Is it too soon to label the current crop of high-end game consoles a disappointment? A raft of eye-opening titles will surely come, yet nearly two years after launch, the likes of PlayStation 5 and Xbox Series X haven’t fully hit their stride.
Game delays continue to blight both platforms, ongoing stock shortages and widespread scalping have added to consumer frustration, and to add salt on those wounds, Sony has this week announced a price hike for all those of us who aren’t American.
Such unwelcome news is in stark contrast to what we’re experiencing in the PC space. Following prolonged spells of CPU and GPU shortages, PC components are now more readily available than they have been for years, and with next-gen launches looming large, current-gen hardware is often on sale with both manufacturers and retailers becoming increasingly desperate to shift surplus stock.
Rumour has it even the innovative Ryzen 7 5800X3D, launched in April, could soon see an official price cut, while Nvidia has resumed production of GeForce RTX 3080 12GB cards amid excess supply. Add to that a cryptocurrency collapse and sharp decrease in mining demand, and it is no surprise to find high-end graphics cards are bordering on half price.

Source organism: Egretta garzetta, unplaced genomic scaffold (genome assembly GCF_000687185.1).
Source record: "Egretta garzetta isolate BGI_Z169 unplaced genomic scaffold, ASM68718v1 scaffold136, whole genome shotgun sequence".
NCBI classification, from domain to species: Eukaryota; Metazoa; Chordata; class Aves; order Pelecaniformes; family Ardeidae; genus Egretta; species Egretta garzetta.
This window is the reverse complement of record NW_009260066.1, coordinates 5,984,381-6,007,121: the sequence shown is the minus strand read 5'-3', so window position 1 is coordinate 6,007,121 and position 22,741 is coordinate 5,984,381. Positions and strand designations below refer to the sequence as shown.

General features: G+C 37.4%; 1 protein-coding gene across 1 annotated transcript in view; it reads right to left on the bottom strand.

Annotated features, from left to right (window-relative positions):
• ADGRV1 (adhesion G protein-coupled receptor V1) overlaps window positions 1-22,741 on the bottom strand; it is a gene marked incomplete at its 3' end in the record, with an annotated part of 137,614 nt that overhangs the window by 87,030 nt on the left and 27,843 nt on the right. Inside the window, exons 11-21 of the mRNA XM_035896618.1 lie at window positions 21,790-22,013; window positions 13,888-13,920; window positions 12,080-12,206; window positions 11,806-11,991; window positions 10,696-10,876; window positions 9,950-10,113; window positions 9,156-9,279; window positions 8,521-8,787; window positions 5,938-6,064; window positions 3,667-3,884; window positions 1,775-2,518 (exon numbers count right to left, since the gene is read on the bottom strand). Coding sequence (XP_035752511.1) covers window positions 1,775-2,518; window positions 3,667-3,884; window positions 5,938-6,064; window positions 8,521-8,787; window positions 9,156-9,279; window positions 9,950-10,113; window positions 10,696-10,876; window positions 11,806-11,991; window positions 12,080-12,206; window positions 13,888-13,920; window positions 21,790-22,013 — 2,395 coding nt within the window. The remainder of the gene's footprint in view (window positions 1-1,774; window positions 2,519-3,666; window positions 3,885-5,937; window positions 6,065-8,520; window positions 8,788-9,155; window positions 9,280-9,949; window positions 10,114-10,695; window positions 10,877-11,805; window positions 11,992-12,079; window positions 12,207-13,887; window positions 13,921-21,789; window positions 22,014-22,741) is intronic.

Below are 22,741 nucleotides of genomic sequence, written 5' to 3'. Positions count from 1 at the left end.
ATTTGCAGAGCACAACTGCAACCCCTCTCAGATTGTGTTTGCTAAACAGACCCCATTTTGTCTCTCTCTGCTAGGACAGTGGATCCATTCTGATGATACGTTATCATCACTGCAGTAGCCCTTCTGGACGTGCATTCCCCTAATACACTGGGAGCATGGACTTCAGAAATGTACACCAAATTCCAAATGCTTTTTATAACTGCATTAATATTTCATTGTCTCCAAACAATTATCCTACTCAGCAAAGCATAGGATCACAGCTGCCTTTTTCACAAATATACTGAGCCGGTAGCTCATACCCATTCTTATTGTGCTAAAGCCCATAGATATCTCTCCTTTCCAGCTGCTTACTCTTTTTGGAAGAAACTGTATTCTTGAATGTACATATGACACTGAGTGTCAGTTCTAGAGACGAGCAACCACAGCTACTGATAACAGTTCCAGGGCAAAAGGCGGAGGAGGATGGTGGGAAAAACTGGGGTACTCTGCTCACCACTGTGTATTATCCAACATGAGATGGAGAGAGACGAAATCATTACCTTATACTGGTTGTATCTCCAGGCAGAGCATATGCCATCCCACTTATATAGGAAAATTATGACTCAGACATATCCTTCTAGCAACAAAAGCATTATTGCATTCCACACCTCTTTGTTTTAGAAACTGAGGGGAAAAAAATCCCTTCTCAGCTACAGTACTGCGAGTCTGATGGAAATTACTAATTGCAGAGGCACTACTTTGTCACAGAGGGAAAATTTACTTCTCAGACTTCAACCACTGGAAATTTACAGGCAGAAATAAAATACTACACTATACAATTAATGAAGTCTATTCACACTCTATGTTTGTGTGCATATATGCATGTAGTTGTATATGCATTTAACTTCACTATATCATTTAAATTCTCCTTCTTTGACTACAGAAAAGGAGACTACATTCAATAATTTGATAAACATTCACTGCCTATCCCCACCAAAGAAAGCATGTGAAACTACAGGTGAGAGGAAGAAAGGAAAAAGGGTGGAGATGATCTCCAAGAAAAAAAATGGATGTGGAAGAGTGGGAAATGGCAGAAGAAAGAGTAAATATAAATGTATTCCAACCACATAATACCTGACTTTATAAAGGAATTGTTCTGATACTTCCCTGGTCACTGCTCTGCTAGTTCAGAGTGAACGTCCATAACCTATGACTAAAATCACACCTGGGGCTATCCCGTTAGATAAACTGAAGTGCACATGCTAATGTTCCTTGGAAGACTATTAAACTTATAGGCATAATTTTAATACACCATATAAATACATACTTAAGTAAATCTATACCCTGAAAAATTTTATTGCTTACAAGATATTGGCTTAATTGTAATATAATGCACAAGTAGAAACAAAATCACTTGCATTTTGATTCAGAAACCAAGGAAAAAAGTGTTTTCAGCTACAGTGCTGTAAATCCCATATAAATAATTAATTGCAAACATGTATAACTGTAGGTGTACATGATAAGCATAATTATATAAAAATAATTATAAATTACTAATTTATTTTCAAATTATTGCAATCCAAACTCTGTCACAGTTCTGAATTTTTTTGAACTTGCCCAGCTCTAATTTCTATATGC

Building a system or purchasing upgrades on the eve of major launches always feels somewhat speculative – AMD officially unveils new products on Monday, with Intel and Nvidia expected to follow soon after – yet the savvy shopper, irked by console cost and limited availability, may see value in making the jump to PC.
You’d do well to put a high-end rig together for the cost of a £480 PS5, yet the console’s base MSRP doesn’t tell the full story. PS5’s usable 667GB capacity may necessitate an SSD upgrade sooner rather than later, and there’s the small matter of premium games. PS5 releases often fetch between £60 and £70 at launch, and deals are typically harder to come by than on PC, especially if you happen to be fond of the increasingly well-stocked PC Game Pass.
Perusing today’s retail shelves reveals hardware deals are still easy to find. Intel’s Core i5-12400 is down to its lowest price yet, AMD Ryzen 5 5600G is typically 30 per cent cheaper than at launch, and you shouldn’t have too much difficulty finding the exact graphics card you crave.
Shortages are slowly but surely coming to an end, and as the dust settles, PC gaming is looking an increasingly attractive proposition.